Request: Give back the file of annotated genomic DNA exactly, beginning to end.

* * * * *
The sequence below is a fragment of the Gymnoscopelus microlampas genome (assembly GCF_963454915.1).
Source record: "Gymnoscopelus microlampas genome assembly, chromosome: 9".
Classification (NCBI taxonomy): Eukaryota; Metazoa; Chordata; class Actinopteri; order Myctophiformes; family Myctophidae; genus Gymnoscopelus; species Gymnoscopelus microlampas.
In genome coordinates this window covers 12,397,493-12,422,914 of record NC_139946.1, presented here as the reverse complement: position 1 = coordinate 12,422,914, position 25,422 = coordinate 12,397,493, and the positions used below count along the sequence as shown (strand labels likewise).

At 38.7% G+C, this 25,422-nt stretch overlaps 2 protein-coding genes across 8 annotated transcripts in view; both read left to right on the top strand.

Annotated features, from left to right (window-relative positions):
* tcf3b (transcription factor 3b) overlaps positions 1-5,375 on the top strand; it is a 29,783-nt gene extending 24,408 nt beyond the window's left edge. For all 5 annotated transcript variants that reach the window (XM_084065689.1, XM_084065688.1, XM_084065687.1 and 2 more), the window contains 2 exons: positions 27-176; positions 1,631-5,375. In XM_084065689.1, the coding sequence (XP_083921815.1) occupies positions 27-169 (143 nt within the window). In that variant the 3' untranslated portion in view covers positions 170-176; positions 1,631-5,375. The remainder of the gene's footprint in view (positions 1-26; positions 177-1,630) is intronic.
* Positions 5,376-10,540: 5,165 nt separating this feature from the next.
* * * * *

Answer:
The sequence below is a fragment of the Gymnoscopelus microlampas genome (assembly GCF_963454915.1).
Source record: "Gymnoscopelus microlampas genome assembly, chromosome: 9".
Classification (NCBI taxonomy): Eukaryota; Metazoa; Chordata; class Actinopteri; order Myctophiformes; family Myctophidae; genus Gymnoscopelus; species Gymnoscopelus microlampas.
In genome coordinates this window covers 12,397,493-12,422,914 of record NC_139946.1, presented here as the reverse complement: position 1 = coordinate 12,422,914, position 25,422 = coordinate 12,397,493, and the positions used below count along the sequence as shown (strand labels likewise).

At 38.7% G+C, this 25,422-nt stretch overlaps 2 protein-coding genes across 8 annotated transcripts in view; both read left to right on the top strand.

Annotated features, from left to right (window-relative positions):
* tcf3b (transcription factor 3b) overlaps positions 1-5,375 on the top strand; it is a 29,783-nt gene extending 24,408 nt beyond the window's left edge. For all 5 annotated transcript variants that reach the window (XM_084065689.1, XM_084065688.1, XM_084065687.1 and 2 more), the window contains 2 exons: positions 27-176; positions 1,631-5,375. In XM_084065689.1, the coding sequence (XP_083921815.1) occupies positions 27-169 (143 nt within the window). In that variant the 3' untranslated portion in view covers positions 170-176; positions 1,631-5,375. The remainder of the gene's footprint in view (positions 1-26; positions 177-1,630) is intronic.
* Positions 5,376-10,540: 5,165 nt separating this feature from the next.